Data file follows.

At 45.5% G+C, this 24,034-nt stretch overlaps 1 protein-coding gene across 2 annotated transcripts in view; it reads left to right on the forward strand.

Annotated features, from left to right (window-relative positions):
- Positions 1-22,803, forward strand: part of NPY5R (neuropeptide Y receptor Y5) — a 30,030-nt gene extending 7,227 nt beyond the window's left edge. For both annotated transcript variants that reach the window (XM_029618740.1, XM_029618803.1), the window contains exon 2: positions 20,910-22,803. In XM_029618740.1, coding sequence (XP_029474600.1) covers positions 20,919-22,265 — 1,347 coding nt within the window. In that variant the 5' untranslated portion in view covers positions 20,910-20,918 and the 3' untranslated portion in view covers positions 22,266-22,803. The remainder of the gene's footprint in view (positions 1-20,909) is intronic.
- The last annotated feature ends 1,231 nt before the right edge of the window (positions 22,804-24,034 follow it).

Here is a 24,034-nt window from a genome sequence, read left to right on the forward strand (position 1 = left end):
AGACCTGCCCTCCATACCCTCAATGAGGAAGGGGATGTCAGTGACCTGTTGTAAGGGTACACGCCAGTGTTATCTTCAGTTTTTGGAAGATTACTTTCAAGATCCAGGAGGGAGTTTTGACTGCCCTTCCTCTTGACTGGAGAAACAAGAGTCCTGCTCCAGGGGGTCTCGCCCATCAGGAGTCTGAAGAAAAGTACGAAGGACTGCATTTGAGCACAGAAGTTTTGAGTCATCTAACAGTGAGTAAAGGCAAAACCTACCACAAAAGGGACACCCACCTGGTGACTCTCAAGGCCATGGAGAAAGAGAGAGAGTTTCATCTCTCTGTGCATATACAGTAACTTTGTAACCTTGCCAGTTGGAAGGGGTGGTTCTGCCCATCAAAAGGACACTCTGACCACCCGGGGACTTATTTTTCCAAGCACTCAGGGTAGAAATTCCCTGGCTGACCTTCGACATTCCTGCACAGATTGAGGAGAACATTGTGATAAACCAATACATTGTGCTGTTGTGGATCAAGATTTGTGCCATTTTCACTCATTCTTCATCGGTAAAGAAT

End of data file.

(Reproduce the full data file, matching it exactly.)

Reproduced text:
At 45.5% G+C, this 24,034-nt stretch overlaps 1 protein-coding gene across 2 annotated transcripts in view; it reads left to right on the forward strand.

Annotated features, from left to right (window-relative positions):
- Positions 1-22,803, forward strand: part of NPY5R (neuropeptide Y receptor Y5) — a 30,030-nt gene extending 7,227 nt beyond the window's left edge. For both annotated transcript variants that reach the window (XM_029618740.1, XM_029618803.1), the window contains exon 2: positions 20,910-22,803. In XM_029618740.1, coding sequence (XP_029474600.1) covers positions 20,919-22,265 — 1,347 coding nt within the window. In that variant the 5' untranslated portion in view covers positions 20,910-20,918 and the 3' untranslated portion in view covers positions 22,266-22,803. The remainder of the gene's footprint in view (positions 1-20,909) is intronic.
- The last annotated feature ends 1,231 nt before the right edge of the window (positions 22,804-24,034 follow it).

Here is a 24,034-nt window from a genome sequence, read left to right on the forward strand (position 1 = left end):
AGACCTGCCCTCCATACCCTCAATGAGGAAGGGGATGTCAGTGACCTGTTGTAAGGGTACACGCCAGTGTTATCTTCAGTTTTTGGAAGATTACTTTCAAGATCCAGGAGGGAGTTTTGACTGCCCTTCCTCTTGACTGGAGAAACAAGAGTCCTGCTCCAGGGGGTCTCGCCCATCAGGAGTCTGAAGAAAAGTACGAAGGACTGCATTTGAGCACAGAAGTTTTGAGTCATCTAACAGTGAGTAAAGGCAAAACCTACCACAAAAGGGACACCCACCTGGTGACTCTCAAGGCCATGGAGAAAGAGAGAGAGTTTCATCTCTCTGTGCATATACAGTAACTTTGTAACCTTGCCAGTTGGAAGGGGTGGTTCTGCCCATCAAAAGGACACTCTGACCACCCGGGGACTTATTTTTCCAAGCACTCAGGGTAGAAATTCCCTGGCTGACCTTCGACATTCCTGCACAGATTGAGGAGAACATTGTGATAAACCAATACATTGTGCTGTTGTGGATCAAGATTTGTGCCATTTTCACTCATTCTTCATCGGTAAAGAAT